How the OAT procedure treats frozen shoulder syndrome

The Oolo-Austin Trigenics or OAT procedure provides a straightforward method of treating frozen shoulder, medically referred to as adhesive capsulitis. The condition of the frozen shoulder limits the range of motion (ROM) due to a build-up of scar tissue and adhesions that cause the shoulder capsule to contract and freeze in place.

The manual capsular dissection (MCD) procedure developed by Dr. Allan Gary Oolo-Austin is another name for OAT. It requires no surgery. The non-invasive procedure bears some resemblance to manipulation under anesthesia (MUA) although it restores function much quicker. Initially developed in 2012, the procedure’s efficacy was documented in a pilot study by Dr. Oolo-Austin and Dr. Maxim Bakhtadze, MD, Ph.D. published in the Samara Medical Journal.

The typical initial visit for the outpatient procedure requires about one hour. The patient receives a local atheistic, but no general anesthesia. This allows the patient to remain cognizant during the procedure and able to contribute feedback on pain, motion, and related feeling in other areas of the body. Currently performed only at World Frozen Shoulder Clinics, a facility representative states the procedure has a 98 percent clinical success rate.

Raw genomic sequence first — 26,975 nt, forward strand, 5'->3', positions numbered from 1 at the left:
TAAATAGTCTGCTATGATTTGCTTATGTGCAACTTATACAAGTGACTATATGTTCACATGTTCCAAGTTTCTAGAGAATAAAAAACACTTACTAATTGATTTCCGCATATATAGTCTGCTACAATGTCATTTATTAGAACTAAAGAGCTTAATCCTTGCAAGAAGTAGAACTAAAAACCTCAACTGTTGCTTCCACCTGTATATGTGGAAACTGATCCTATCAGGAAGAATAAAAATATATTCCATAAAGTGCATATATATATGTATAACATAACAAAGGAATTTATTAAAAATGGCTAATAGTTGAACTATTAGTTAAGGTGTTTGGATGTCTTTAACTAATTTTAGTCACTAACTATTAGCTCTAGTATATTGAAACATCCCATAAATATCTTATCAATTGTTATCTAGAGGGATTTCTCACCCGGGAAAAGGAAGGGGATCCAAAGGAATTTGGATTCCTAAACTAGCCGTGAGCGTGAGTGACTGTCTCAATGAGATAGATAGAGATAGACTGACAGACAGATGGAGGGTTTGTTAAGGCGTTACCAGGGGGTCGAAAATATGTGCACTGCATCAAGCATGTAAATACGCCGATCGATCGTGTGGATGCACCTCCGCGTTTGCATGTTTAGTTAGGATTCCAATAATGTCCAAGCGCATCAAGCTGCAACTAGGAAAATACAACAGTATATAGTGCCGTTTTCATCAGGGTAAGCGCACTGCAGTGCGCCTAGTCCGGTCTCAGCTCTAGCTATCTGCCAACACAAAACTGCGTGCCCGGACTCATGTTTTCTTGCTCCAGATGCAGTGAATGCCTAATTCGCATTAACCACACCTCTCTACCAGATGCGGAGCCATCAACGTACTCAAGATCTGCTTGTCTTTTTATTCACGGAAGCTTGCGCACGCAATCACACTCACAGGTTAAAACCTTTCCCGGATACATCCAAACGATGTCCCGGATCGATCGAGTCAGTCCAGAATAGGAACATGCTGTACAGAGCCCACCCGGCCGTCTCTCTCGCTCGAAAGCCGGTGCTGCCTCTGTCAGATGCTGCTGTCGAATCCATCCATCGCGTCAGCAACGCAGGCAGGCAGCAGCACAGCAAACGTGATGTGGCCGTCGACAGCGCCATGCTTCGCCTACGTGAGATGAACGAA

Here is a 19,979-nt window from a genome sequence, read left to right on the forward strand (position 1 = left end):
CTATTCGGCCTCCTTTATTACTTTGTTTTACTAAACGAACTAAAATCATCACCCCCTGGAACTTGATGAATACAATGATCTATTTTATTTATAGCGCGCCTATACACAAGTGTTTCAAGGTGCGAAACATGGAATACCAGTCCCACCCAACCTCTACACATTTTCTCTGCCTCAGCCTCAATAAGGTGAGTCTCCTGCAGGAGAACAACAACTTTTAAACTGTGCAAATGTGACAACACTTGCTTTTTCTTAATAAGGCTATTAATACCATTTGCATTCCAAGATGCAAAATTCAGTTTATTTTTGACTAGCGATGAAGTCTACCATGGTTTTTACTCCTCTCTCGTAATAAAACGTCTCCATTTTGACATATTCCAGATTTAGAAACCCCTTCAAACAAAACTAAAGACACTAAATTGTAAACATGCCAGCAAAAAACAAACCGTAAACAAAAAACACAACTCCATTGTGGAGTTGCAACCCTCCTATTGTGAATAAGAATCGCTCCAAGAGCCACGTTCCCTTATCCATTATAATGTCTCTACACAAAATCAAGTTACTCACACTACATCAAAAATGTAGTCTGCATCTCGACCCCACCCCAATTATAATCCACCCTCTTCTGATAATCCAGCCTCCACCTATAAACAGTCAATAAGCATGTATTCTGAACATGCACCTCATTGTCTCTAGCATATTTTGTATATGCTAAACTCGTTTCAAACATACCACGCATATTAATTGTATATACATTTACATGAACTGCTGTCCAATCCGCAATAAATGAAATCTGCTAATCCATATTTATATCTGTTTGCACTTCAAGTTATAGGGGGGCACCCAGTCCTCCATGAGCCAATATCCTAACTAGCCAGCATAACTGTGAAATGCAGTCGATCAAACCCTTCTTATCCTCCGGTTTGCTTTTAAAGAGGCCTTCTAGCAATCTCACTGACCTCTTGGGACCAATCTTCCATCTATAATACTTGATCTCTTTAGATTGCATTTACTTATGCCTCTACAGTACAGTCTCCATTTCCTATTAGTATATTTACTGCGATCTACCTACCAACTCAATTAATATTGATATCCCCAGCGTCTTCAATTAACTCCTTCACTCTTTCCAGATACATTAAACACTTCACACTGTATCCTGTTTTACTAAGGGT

A chiropractor and physician specializing in sports medicine, Dr. Oolo-Austin developed the method of isolating, then separating the adhesive tissue within and without the shoulder capsule. This manual manipulation treatment in a medical facility results in the restoration of movement, but the at-home physical therapy performed by the patient continues their recovery. It includes specific patient movements and mobilization procedures to retrain the shoulder muscles and rebuild their function as well as continue to extend the ROM.

The manipulation process used in the treatment often results in the patient being able to raise their arm above their head before leaving the clinic after the procedure. While not an instant fix since it does require PT after the procedure, its overall treatment results in a near-full range of motion within weeks as opposed to the nine-month post-operative recovery for surgery. It also requires no cortisone shots, hydrodilation, ART, or NAT treatments. As with most medical procedures, patients should schedule at least one follow-up visit to allow the doctor to examine their recovery and progress in neuromuscular re-training.

The exclusivity of the performance of the procedure has put off some individuals who could benefit from it, but attending the clinic can help the frozen shoulder. OAT/MCD can provide quick relief that restores movement.

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